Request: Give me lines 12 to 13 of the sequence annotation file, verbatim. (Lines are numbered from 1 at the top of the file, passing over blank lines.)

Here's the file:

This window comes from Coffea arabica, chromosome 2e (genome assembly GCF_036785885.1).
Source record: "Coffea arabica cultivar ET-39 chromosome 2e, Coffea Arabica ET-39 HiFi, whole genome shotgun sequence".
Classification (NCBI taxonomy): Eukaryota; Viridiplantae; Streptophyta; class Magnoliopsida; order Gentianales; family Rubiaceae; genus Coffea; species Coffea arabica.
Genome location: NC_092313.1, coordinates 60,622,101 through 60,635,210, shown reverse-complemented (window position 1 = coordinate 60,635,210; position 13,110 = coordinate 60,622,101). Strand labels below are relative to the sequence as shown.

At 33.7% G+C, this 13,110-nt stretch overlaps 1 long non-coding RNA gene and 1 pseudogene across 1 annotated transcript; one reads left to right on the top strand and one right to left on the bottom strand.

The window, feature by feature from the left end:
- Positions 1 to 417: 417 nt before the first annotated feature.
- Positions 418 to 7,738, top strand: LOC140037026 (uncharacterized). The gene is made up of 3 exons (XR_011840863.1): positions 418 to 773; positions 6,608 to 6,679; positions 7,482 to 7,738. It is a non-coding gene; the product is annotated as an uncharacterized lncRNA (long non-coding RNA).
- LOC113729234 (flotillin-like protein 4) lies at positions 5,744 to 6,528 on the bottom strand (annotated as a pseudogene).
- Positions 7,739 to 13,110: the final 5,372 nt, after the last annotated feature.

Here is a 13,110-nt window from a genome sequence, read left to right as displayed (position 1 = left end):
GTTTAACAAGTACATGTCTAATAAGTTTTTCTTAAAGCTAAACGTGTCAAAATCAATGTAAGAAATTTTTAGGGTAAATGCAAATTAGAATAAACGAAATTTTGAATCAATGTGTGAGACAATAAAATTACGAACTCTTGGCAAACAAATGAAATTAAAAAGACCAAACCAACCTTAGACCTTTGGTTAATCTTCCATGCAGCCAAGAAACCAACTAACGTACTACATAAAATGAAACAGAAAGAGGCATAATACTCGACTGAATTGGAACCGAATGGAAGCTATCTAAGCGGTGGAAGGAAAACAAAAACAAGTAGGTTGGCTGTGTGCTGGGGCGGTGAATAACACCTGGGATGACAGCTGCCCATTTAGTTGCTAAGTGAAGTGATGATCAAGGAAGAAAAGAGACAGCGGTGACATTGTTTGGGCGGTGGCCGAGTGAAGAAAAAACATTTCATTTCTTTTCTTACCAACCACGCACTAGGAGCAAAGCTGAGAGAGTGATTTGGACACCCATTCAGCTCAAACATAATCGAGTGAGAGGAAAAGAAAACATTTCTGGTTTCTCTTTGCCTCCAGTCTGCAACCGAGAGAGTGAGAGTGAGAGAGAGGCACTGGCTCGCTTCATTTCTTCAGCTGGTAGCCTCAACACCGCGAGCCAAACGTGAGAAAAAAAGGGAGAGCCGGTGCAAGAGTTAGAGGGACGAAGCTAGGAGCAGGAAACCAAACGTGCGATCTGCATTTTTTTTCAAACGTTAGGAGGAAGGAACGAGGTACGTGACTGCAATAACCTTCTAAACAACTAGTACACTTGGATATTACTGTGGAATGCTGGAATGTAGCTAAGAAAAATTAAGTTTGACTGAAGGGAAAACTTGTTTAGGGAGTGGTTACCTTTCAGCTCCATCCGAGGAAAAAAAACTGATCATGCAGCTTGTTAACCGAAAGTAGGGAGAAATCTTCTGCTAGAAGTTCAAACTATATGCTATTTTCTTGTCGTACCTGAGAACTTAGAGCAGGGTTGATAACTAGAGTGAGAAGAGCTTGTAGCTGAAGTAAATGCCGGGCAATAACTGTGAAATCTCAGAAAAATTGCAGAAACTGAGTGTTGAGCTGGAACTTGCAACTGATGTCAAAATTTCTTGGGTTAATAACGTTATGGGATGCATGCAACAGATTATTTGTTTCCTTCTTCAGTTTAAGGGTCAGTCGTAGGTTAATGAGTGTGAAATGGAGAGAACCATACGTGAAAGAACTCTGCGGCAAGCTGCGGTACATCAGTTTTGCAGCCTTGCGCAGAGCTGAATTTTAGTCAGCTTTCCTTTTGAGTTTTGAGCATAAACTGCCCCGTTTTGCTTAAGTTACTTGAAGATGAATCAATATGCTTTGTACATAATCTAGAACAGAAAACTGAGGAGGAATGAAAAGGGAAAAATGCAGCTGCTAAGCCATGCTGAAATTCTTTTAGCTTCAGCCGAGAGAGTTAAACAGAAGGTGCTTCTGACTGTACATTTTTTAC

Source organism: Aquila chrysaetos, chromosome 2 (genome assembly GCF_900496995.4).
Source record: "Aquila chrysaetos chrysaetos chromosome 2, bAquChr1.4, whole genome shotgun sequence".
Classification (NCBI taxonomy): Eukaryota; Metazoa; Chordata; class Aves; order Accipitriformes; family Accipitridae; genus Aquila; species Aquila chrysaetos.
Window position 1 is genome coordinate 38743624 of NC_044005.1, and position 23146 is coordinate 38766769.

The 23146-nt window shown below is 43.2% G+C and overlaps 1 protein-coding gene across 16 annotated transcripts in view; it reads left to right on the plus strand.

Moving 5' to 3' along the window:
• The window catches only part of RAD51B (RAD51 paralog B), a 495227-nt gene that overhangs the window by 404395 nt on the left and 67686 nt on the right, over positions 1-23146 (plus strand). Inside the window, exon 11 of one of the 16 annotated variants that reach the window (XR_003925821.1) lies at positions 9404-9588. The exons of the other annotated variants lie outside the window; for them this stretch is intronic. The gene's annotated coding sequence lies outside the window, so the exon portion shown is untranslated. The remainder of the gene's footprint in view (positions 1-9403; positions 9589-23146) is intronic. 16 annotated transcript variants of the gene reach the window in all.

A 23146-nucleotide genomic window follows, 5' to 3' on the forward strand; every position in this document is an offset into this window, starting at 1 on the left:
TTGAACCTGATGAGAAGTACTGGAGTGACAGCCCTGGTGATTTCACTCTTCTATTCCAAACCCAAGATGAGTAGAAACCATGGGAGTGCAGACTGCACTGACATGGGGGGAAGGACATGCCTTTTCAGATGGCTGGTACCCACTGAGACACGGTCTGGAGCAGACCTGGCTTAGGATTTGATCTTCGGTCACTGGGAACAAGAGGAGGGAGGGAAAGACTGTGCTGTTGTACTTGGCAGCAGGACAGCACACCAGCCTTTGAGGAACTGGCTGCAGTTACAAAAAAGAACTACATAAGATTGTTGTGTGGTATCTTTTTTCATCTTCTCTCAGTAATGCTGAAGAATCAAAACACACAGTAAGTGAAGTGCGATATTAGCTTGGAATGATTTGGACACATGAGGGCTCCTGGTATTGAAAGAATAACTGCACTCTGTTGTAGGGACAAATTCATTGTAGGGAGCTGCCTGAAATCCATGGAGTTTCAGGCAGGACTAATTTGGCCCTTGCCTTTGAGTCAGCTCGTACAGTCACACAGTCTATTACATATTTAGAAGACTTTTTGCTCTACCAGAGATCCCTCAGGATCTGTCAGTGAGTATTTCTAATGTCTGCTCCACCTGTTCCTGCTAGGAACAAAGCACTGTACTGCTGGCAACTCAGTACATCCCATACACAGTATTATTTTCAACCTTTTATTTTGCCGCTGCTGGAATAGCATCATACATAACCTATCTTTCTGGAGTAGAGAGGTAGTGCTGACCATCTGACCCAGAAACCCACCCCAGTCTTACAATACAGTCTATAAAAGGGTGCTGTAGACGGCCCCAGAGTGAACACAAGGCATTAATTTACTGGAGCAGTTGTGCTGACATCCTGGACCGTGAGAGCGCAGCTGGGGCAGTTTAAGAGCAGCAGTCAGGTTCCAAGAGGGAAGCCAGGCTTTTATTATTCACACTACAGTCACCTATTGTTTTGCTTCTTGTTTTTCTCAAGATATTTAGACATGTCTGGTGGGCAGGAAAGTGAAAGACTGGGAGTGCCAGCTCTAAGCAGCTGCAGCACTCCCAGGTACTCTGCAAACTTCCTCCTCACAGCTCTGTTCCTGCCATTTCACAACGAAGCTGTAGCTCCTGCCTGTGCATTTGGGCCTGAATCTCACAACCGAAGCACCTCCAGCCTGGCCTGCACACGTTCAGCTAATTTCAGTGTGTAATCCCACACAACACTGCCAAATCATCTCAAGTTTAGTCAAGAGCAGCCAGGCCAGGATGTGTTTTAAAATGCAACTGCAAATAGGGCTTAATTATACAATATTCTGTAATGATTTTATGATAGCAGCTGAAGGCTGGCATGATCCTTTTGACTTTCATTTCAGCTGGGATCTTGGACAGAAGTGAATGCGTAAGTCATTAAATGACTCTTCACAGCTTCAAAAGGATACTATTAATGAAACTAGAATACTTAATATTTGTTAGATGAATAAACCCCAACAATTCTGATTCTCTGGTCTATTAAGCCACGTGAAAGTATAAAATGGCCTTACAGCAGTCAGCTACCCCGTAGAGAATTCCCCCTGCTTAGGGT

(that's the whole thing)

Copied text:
GTTTAACAAGTACATGTCTAATAAGTTTTTCTTAAAGCTAAACGTGTCAAAATCAATGTAAGAAATTTTTAGGGTAAATGCAAATTAGAATAAACGAAATTTTGAATCAATGTGTGAGACAATAAAATTACGAACTCTTGGCAAACAAATGAAATTAAAAAGACCAAACCAACCTTAGACCTTTGGTTAATCTTCCATGCAGCCAAGAAACCAACTAACGTACTACATAAAATGAAACAGAAAGAGGCATAATACTCGACTGAATTGGAACCGAATGGAAGCTATCTAAGCGGTGGAAGGAAAACAAAAACAAGTAGGTTGGCTGTGTGCTGGGGCGGTGAATAACACCTGGGATGACAGCTGCCCATTTAGTTGCTAAGTGAAGTGATGATCAAGGAAGAAAAGAGACAGCGGTGACATTGTTTGGGCGGTGGCCGAGTGAAGAAAAAACATTTCATTTCTTTTCTTACCAACCACGCACTAGGAGCAAAGCTGAGAGAGTGATTTGGACACCCATTCAGCTCAAACATAATCGAGTGAGAGGAAAAGAAAACATTTCTGGTTTCTCTTTGCCTCCAGTCTGCAACCGAGAGAGTGAGAGTGAGAGAGAGGCACTGGCTCGCTTCATTTCTTCAGCTGGTAGCCTCAACACCGCGAGCCAAACGTGAGAAAAAAAGGGAGAGCCGGTGCAAGAGTTAGAGGGACGAAGCTAGGAGCAGGAAACCAAACGTGCGATCTGCATTTTTTTTCAAACGTTAGGAGGAAGGAACGAGGTACGTGACTGCAATAACCTTCTAAACAACTAGTACACTTGGATATTACTGTGGAATGCTGGAATGTAGCTAAGAAAAATTAAGTTTGACTGAAGGGAAAACTTGTTTAGGGAGTGGTTACCTTTCAGCTCCATCCGAGGAAAAAAAACTGATCATGCAGCTTGTTAACCGAAAGTAGGGAGAAATCTTCTGCTAGAAGTTCAAACTATATGCTATTTTCTTGTCGTACCTGAGAACTTAGAGCAGGGTTGATAACTAGAGTGAGAAGAGCTTGTAGCTGAAGTAAATGCCGGGCAATAACTGTGAAATCTCAGAAAAATTGCAGAAACTGAGTGTTGAGCTGGAACTTGCAACTGATGTCAAAATTTCTTGGGTTAATAACGTTATGGGATGCATGCAACAGATTATTTGTTTCCTTCTTCAGTTTAAGGGTCAGTCGTAGGTTAATGAGTGTGAAATGGAGAGAACCATACGTGAAAGAACTCTGCGGCAAGCTGCGGTACATCAGTTTTGCAGCCTTGCGCAGAGCTGAATTTTAGTCAGCTTTCCTTTTGAGTTTTGAGCATAAACTGCCCCGTTTTGCTTAAGTTACTTGAAGATGAATCAATATGCTTTGTACATAATCTAGAACAGAAAACTGAGGAGGAATGAAAAGGGAAAAATGCAGCTGCTAAGCCATGCTGAAATTCTTTTAGCTTCAGCCGAGAGAGTTAAACAGAAGGTGCTTCTGACTGTACATTTTTTAC

Source organism: Aquila chrysaetos, chromosome 2 (genome assembly GCF_900496995.4).